HS: First of all, congratulations on becoming the director of SEI’s newest centre! Since SEI already has centres in six countries around the world, why was there a need to open another one? And why were you keen on being part of the process?
DP: Thank you. I am both honoured and excited to have been asked to serve as the first centre director here in Latin America. The decision to open an office in Colombia came about when our Board of Directors asked us to look into formalizing our presence in this dynamic region of the world. The challenges facing Latin America in terms of sustainable development are real, but the solutions emerging in response are exciting. As I have been working in Latin America for over eight years, I was very excited about the possibility of strengthening my own research, and helping my SEI colleagues to do the same, by relocating to Bogotá.
Bogotá has seen some astonishing urban developments and sustainability projects, for example led by the former mayor Antanas Mockus. Why was Bogotá chosen as the location for a new SEI centre?
We looked at a number of promising options for locating a new Latin America centre. Colombia is a country endowed with very accomplished universities, with proactive government institutions, and with an active civil society. All of these have been energized to embark on sustainable development pathways during the post-conflict transition. The enthusiastic support of the Colombian government, particularly through its embassy in Sweden, was also a major contributing factor. We look forward to engaging in sustainable development research and policy engagement across Latin America from this very strategic base in Bogotá.
What areas of work will the new centre concentrate on?
We have decided to launch two lines of research in 2018. The first is water resources planning and decision support, in close collaboration with the SEI US Water Group. This is the group I led before coming to Colombia.
The second, which is strongly connected to colleagues in SEI Stockholm, will be implementation of the Sustainable Development Goals. Colombia was a very important player in the articulation of the SDGs and the 2030 Agenda, and has been a leader in implementation. Still, in Colombia as elsewhere there is an opportunity to view SDG implementation through a much more integrated lens. We are developing techniques within SEI that we feel can promote a more integrated approach that we would like to deploy in Colombia and Latin America.
Can you tell us a little bit about the launch event for the new centre? Who are the speakers and what will be the highlights?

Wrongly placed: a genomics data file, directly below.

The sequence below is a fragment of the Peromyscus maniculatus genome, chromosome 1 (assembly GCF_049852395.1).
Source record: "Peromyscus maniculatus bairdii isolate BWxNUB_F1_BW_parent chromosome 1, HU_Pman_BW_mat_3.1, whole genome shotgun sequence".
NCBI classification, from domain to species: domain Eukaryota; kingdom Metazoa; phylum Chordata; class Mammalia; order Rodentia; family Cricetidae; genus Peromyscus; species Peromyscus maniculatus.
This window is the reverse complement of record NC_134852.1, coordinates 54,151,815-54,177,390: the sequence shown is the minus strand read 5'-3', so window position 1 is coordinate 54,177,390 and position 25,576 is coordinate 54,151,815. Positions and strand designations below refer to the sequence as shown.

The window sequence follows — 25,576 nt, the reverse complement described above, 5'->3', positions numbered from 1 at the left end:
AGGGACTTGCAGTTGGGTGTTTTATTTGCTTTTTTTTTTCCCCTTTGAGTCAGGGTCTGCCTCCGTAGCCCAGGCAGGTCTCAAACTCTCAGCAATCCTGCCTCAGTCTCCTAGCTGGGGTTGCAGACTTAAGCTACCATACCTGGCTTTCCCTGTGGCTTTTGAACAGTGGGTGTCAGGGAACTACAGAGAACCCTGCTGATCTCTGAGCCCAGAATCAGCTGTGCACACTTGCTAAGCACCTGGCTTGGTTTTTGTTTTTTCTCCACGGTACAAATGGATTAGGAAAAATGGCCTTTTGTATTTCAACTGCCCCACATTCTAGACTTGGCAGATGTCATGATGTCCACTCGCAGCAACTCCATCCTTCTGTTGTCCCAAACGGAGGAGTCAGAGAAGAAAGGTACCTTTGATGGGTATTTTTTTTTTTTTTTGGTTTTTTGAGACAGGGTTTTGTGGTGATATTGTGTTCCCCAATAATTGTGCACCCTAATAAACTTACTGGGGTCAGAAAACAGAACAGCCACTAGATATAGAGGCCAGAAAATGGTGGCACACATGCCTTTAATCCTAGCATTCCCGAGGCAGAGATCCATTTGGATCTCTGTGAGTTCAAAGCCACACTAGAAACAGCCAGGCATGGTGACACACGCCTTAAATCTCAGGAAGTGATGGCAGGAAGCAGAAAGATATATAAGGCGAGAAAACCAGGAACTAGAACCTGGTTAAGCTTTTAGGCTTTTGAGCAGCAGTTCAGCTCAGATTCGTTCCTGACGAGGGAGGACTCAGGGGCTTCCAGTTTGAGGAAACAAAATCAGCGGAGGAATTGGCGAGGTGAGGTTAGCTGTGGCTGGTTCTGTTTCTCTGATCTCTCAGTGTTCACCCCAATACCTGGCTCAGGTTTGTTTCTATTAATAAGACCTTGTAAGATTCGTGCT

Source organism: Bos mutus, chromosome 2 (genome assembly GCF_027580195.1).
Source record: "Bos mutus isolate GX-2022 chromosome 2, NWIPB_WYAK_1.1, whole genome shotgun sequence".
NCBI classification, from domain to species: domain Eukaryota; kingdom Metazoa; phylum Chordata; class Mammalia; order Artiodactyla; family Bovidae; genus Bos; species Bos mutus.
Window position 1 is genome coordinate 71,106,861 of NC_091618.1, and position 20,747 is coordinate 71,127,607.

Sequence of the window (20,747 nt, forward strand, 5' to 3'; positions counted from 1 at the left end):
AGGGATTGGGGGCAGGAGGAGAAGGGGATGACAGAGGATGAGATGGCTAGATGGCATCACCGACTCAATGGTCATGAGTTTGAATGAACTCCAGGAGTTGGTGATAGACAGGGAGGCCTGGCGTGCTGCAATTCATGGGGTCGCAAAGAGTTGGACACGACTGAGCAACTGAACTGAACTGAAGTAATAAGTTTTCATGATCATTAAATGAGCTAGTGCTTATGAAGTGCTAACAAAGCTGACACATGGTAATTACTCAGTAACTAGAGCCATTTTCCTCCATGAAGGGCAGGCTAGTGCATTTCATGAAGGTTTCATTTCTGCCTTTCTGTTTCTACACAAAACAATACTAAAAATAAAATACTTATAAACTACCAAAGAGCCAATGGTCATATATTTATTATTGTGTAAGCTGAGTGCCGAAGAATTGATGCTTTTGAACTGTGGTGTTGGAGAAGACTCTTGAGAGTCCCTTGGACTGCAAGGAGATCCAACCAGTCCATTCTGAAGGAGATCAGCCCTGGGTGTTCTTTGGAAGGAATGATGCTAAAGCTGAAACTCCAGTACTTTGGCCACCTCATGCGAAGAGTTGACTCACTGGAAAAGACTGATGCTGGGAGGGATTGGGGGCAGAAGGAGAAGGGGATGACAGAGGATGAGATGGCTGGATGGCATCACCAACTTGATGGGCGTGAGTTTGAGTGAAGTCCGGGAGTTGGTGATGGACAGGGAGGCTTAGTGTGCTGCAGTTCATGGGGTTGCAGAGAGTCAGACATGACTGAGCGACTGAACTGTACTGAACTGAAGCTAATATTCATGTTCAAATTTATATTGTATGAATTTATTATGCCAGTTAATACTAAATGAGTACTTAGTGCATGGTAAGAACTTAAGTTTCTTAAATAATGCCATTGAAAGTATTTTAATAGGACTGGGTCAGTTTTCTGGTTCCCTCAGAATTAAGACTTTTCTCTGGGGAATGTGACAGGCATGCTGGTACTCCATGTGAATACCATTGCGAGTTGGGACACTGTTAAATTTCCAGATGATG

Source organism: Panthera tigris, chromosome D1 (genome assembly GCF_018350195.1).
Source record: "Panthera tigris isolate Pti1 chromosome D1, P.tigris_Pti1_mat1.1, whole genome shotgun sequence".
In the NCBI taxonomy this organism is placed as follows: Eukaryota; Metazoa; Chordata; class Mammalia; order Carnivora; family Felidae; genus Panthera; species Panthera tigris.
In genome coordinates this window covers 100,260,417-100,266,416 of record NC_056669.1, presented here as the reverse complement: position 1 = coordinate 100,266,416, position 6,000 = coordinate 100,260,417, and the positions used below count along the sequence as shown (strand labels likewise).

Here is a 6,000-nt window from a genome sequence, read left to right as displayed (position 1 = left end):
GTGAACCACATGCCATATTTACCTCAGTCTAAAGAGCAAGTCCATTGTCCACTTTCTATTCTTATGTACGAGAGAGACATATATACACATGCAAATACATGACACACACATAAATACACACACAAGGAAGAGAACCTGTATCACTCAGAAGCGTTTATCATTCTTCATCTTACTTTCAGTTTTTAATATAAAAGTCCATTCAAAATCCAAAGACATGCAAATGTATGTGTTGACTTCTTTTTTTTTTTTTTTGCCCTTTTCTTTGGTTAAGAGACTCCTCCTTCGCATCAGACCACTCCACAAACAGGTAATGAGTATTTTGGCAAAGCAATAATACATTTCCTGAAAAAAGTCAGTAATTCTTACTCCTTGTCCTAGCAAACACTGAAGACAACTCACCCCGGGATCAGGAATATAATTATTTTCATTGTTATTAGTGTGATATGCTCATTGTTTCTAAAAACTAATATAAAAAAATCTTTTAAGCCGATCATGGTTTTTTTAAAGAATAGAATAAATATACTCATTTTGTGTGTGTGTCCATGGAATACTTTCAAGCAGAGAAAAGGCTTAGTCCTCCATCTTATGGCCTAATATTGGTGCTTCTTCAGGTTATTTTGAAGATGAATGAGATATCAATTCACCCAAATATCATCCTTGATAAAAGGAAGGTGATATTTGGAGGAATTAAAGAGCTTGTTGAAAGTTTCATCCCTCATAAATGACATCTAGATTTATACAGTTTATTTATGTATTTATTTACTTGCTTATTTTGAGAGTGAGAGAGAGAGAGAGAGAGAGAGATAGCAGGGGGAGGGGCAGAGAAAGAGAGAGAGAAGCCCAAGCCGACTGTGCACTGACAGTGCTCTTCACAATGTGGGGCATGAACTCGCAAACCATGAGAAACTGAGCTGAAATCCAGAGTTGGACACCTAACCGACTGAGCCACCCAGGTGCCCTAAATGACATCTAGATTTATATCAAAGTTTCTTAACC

First of all, we hope it will be fun and interesting. The keynote speaker will be one of the most authoritative voices on the sustainable development in Colombia, the director of the newspaper Semana Sostenible, Carolina Urrutia. She will touch on the public narrative regarding sustainability in the Colombian political landscape and also discuss what Latin America needs in terms of information gaps and knowledge for a more integrated and sustainable track.
SEI’s deep experience in deploying innovative technologies in support of sustainable development research will be highlighted in three TED-style talks given by SEI colleagues. A panel including leading experts from around the region and moderated by the General Manager of E3, a Colombian company advising organisations on ecological, economic and ethical topics, will then respond.
After the formal event, an extended cocktail reception will give people a chance to relax and network.
What’s in store for the rest of this year and beyond? What major projects and collaborations do you plan for SEI Latin America to embark on?
My hope is that by the end of 2018 we will have a team of two or three researchers in place working on the two research lines. I also hope that we can launch a third research line later this year. There are several interesting options under consideration. One is to engage with SEI’s impressive work in the area of supply chain transparency for forest-risk commodities under the Trase initiative. A presentation of this work will be included in the launch event. Other options are related to transitions to post-fossil fuel economies, combating urban air pollution, and sustainable sanitation. The choice will be driven by the demand we sense from partners in the region. By the end of 2019, my hope is to have 15–20 SEI colleagues based in Bogotá working on four research lines that are contributing important insights to the region’s decision-makers.
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